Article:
Catch It Early with FHIR
How Updated Teledermatology Systems Assist with Melanoma Detection
Author: Smile Digital Health
Every day, approximately 9,500 people in the US are diagnosed with skin cancer. The cost of treatment is estimated at $8.1 billion: $4.8 billion for non-melanoma and $3.3 billion for melanoma diagnoses. For 2022, it’s estimated that 7,650 people will die of melanoma; 5,080 men and 2,570 women.
Skin cancers are highly curable if detected early. However, the long wait for results and ensuing issues with clinics still relying on antiquated methods (such as faxes and hospital mail systems) means that, no matter how early someone is tested, there may be a delay in learning their diagnosis.
Such was the case with 39-year-old Melvin O'Shaughnessy. After moving to a beach town in early spring of 2018 with his partner, Dr. Eli Simms, Melvin started spending more time outdoors. During their first summer, he took advantage of the warmer weather by going on a beachside run as soon as the sun came out. After work, he’d tend to the garden or go for a swim until the sun went down.
Melvin loved his new routine. Not being accustomed to living in an area that received a lot of sunshine, he wasn’t used to the routine of putting on sunscreen and wearing a hat when outdoors. This resulted in frequent sunburns, making his skin nearly as red as his hair. Much to Eli’s chagrin, Melvin not only continued to leave his skin uncovered while out in the sun, but also didn’t limit his time outdoors.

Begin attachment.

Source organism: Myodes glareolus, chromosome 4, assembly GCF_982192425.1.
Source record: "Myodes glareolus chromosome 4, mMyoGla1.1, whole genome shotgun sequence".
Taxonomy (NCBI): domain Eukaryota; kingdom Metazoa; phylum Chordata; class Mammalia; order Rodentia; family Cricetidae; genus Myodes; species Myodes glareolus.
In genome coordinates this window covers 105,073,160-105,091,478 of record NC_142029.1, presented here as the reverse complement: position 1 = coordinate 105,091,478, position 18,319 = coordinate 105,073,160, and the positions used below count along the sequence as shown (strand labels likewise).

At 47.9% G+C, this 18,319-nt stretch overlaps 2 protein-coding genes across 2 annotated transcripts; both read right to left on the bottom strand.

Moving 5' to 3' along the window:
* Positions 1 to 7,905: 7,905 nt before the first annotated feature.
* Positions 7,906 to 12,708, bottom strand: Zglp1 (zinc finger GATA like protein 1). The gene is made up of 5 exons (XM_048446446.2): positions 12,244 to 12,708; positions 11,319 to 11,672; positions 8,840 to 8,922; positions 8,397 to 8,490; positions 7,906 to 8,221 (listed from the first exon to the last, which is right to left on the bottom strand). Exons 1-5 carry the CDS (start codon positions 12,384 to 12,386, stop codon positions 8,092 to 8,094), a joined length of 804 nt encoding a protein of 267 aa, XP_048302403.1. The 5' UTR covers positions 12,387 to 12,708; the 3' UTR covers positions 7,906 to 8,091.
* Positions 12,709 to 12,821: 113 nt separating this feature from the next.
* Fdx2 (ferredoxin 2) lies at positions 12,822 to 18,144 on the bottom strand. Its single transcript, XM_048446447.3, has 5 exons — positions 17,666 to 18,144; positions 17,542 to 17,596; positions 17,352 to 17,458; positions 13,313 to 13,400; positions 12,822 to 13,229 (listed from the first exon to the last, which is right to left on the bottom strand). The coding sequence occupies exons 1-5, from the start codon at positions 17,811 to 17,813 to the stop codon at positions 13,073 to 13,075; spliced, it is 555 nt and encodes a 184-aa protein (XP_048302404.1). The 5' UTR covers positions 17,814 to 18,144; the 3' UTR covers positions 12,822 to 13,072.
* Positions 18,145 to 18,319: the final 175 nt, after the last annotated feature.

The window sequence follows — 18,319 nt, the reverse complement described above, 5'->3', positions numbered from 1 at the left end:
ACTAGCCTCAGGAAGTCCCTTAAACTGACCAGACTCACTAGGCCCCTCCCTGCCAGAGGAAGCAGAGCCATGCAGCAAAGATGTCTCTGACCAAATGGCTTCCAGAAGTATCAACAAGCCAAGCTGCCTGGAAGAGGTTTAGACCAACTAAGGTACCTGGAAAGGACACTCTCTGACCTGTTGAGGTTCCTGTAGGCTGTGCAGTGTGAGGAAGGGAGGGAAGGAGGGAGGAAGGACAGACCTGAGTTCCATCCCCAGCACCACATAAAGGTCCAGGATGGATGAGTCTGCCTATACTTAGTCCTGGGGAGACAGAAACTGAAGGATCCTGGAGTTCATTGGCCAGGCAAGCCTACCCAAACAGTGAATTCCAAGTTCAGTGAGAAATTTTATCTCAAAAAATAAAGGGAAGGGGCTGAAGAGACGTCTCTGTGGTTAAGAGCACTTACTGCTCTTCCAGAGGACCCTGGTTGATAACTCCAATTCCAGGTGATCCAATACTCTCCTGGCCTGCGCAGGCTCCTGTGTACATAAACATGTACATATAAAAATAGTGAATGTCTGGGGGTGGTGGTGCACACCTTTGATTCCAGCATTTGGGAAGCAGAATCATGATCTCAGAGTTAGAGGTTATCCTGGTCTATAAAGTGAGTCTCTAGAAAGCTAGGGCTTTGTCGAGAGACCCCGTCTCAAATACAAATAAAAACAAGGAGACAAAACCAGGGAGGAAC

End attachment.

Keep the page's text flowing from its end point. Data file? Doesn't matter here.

Towards the end of August, Eli noticed a mole on Melvin’s lower back. Convinced it was nothing more than an existing freckle, Melvin tried to ignore his partner’s suggestion to see a doctor. Eventually he relented.
Within a week, Melvin saw his general practitioner, who performed a physical examination. During his appointment, Melvin told his doctor about the fact that the area surrounding the mole became increasingly itchy, but he did his best to refrain from scratching. The doctor took note of the mole, focusing on its size, shape and color. He also checked the area around the mole to see if there was puss or blood—there was none. The final part of the examination included feeling Melvin’s lymph nodes for signs of growth and/or inflammation, which the doctor noted some minor swelling.
As a precaution, the general practitioner sent a referral for Melvin to see a dermatologist for further testing.